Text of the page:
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Next up for summer: a rowdier Bluegrass at the Lake

Staff writer

What does a “stagecoach in overdrive” sound like?

Grass it up with Carrie Nation and the Speakeasy as they headline Bluegrass at the Lake on June 18 at Marion County Park and Lake to find out.

Often singing about whiskey women, Civil War ballads, labor unions, and social satire, the five-piece, Wichita-based band performs an eclectic blend of punk, bluegrass, and Dixieland, with a driving rhythm section, blaring horns, and mandolin and banjo solos. Carrie Nation and the Speakeasy dips into rockabilly, ska, and New Orleans styles, too.

Calamity Cubes, a four-piece self-described “Thrashicana” band, and self-proclaimed “Nastygrass” quartet, 80 Proof Engine will join Carrie Nation and the Speakeasy for the event, as will more traditional bluegrass cover bands Fun Girls, and Reach for the Sky, a bluegrass band with a gospel twist.

Event committee member Lindsey Marshall, who regularly books bands at her Peabody restaurant, the Coneburg Inn, said each band conjures a unique bluegrass-fueled energy.

“There is a ton of talent this year,” Marshall said. “The audience can expect to stay busy and entertained listening to all the bands.

“80 Proof Engine has a laid back feel, and Calamity Cubes have a bit of a darker edge, but Carrie Nation is more of a ‘brass and grass’ with a swampy vibe. It’s very high energy, that’s for sure.”

Bill Keihl, event committee member, said booking more bands from different bluegrass genres was part of an effort to bring a larger draw to the picturesque lakeside venue.

“Last year there was a problem with publicity and crowds,” Keihl said. “This year, the earlier bands will be more family friendly, but as the night goes on the music should get livelier.”

Keihl said the committee would like to try to cultivate an atmosphere similar to the Winfield Bluegrass Festival, only on a smaller scale.

There will be no beer garden this year but patrons are encouraged to bring coolers with their own beverages, camping supplies, fishing gear, lawn chairs, and instruments for impromptu campsite jams.

Committee member Bob McCurdy said bands were picked for their reputations.

“We are shooting to get about 1,000 people there,” McCurdy said. “We feel like we know what people want. All the bands we picked because they have some sort of following.”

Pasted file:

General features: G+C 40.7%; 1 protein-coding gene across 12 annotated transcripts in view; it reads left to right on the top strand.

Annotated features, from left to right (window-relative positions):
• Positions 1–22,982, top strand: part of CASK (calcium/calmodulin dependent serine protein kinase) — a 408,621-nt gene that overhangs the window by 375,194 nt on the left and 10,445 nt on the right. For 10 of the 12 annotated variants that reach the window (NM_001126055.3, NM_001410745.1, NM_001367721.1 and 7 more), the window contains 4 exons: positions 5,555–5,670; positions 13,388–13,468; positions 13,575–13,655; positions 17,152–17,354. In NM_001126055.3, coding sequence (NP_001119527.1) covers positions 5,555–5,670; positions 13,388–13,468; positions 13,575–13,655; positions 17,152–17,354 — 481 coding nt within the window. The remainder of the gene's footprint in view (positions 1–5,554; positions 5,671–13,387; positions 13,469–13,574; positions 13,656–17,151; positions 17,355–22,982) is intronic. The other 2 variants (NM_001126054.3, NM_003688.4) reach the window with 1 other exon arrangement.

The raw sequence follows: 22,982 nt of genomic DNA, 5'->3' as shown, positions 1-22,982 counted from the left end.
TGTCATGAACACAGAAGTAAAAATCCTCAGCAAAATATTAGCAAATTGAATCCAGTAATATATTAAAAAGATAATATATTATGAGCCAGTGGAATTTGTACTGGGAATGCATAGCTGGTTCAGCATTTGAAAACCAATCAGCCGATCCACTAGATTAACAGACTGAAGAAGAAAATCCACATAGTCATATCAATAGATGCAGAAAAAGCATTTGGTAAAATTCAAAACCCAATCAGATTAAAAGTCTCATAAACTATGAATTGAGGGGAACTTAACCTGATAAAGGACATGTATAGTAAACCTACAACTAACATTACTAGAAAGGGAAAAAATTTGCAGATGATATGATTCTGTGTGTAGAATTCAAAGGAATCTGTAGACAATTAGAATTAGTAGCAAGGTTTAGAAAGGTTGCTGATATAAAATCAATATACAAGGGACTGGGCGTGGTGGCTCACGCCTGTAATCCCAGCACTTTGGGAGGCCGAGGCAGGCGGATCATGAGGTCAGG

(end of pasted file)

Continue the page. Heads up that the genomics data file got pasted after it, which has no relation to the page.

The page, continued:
Donations for the lake will be accepted during the free event.

Dustin Nesser, 80 Proof Engine’s bassist and singer, called some of the more progressive bluegrass acts “acoustic rock ‘n’ roll.”

“I’m always excited to play, and playing in front of a large group at a nice lake is even better,” Nesser said. “We get to play with some of the best bluegrass bands in Kansas. It’s gonna be a nice family friendly event, but it might get a little rowdier at night.”

The free event will start with a battle of the bands from 2 to 5:30 p.m. A cornhole tournament will be held near the lake’s swimming area stage, food vendors, and a silent auction will be available.

Prize money will be awarded to the winner of the battle of the bands.

“We’re looking for legitimate, good bands to sign up and compete,” he said. “We want bands that have played around.”

Bands must sign up by 1 p.m. Fun Girls go on at 6 p.m., followed by Reach for the Sky at 7 p.m., 80 Proof Engine at 8 p.m., Calamity Cubes at 9 p.m. and Carrie Nation and the Speakeasy at 10 p.m.

“Just like I believe it’s important for us ‘small town folk’ to get out and get a feel for different music and culture, it’s equally important for people from larger cities to kick back and enjoy places like Marion County,” Marshall said.

“Our lakes, Flint Hills, small communities, and back roads are full of interesting experiences.”

Last modified June 2, 2016

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